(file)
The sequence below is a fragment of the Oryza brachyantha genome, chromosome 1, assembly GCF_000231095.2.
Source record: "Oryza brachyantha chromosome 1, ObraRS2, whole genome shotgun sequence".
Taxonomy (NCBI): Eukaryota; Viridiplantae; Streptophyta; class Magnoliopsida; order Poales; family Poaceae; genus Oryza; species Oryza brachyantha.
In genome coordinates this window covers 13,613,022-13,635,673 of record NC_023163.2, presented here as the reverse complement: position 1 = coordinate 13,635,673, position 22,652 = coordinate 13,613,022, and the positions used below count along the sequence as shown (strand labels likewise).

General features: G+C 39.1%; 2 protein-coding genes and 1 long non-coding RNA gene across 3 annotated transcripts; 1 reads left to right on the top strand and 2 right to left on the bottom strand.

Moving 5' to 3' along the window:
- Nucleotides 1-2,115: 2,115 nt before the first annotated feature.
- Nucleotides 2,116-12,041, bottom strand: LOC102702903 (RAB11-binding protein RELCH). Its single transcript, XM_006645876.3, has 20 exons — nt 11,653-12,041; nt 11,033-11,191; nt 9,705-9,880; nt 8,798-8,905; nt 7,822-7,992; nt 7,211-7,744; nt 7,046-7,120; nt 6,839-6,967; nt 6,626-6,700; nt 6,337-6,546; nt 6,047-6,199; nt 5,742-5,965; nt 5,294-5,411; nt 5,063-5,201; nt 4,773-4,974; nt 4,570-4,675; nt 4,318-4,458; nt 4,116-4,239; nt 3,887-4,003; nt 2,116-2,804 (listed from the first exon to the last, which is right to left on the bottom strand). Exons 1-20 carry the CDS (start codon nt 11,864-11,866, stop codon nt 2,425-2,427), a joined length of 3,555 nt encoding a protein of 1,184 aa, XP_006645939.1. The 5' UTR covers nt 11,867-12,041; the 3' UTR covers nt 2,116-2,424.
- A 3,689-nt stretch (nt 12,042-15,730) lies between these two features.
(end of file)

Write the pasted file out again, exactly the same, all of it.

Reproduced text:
The sequence below is a fragment of the Oryza brachyantha genome, chromosome 1, assembly GCF_000231095.2.
Source record: "Oryza brachyantha chromosome 1, ObraRS2, whole genome shotgun sequence".
Taxonomy (NCBI): Eukaryota; Viridiplantae; Streptophyta; class Magnoliopsida; order Poales; family Poaceae; genus Oryza; species Oryza brachyantha.
In genome coordinates this window covers 13,613,022-13,635,673 of record NC_023163.2, presented here as the reverse complement: position 1 = coordinate 13,635,673, position 22,652 = coordinate 13,613,022, and the positions used below count along the sequence as shown (strand labels likewise).

General features: G+C 39.1%; 2 protein-coding genes and 1 long non-coding RNA gene across 3 annotated transcripts; 1 reads left to right on the top strand and 2 right to left on the bottom strand.

Moving 5' to 3' along the window:
- Nucleotides 1-2,115: 2,115 nt before the first annotated feature.
- Nucleotides 2,116-12,041, bottom strand: LOC102702903 (RAB11-binding protein RELCH). Its single transcript, XM_006645876.3, has 20 exons — nt 11,653-12,041; nt 11,033-11,191; nt 9,705-9,880; nt 8,798-8,905; nt 7,822-7,992; nt 7,211-7,744; nt 7,046-7,120; nt 6,839-6,967; nt 6,626-6,700; nt 6,337-6,546; nt 6,047-6,199; nt 5,742-5,965; nt 5,294-5,411; nt 5,063-5,201; nt 4,773-4,974; nt 4,570-4,675; nt 4,318-4,458; nt 4,116-4,239; nt 3,887-4,003; nt 2,116-2,804 (listed from the first exon to the last, which is right to left on the bottom strand). Exons 1-20 carry the CDS (start codon nt 11,864-11,866, stop codon nt 2,425-2,427), a joined length of 3,555 nt encoding a protein of 1,184 aa, XP_006645939.1. The 5' UTR covers nt 11,867-12,041; the 3' UTR covers nt 2,116-2,424.
- A 3,689-nt stretch (nt 12,042-15,730) lies between these two features.